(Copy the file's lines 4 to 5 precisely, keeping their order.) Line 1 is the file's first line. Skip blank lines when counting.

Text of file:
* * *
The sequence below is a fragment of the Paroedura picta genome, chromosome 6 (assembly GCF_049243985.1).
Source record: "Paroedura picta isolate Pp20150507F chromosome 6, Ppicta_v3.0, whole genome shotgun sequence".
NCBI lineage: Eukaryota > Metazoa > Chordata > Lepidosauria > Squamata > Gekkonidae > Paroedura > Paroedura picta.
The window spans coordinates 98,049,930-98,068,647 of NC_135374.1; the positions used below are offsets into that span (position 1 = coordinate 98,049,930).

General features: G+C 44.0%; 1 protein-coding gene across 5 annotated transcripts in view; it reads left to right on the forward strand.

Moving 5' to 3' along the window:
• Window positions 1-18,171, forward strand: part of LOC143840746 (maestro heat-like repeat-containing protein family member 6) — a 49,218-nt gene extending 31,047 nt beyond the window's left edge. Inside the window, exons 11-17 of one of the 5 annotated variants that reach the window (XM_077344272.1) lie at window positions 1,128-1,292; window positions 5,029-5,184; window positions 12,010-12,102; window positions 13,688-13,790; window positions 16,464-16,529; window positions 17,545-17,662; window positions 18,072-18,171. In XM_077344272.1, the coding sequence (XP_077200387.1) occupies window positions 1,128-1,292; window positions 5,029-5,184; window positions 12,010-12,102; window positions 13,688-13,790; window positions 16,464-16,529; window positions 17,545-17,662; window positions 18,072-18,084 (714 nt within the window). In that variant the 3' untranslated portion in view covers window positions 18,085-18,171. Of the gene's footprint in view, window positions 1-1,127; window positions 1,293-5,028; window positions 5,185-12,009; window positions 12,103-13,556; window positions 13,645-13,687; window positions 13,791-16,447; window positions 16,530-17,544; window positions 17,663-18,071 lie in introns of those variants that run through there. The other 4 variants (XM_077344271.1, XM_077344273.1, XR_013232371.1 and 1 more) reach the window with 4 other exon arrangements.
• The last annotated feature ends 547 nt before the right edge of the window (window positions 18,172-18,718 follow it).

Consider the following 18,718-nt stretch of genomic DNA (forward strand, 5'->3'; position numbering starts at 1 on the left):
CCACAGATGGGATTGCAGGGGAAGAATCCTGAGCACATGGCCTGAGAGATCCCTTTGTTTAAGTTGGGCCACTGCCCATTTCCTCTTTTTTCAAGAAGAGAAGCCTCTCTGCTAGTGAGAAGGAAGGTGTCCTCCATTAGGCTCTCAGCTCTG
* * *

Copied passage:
The window spans coordinates 98,049,930-98,068,647 of NC_135374.1; the positions used below are offsets into that span (position 1 = coordinate 98,049,930).

General features: G+C 44.0%; 1 protein-coding gene across 5 annotated transcripts in view; it reads left to right on the forward strand.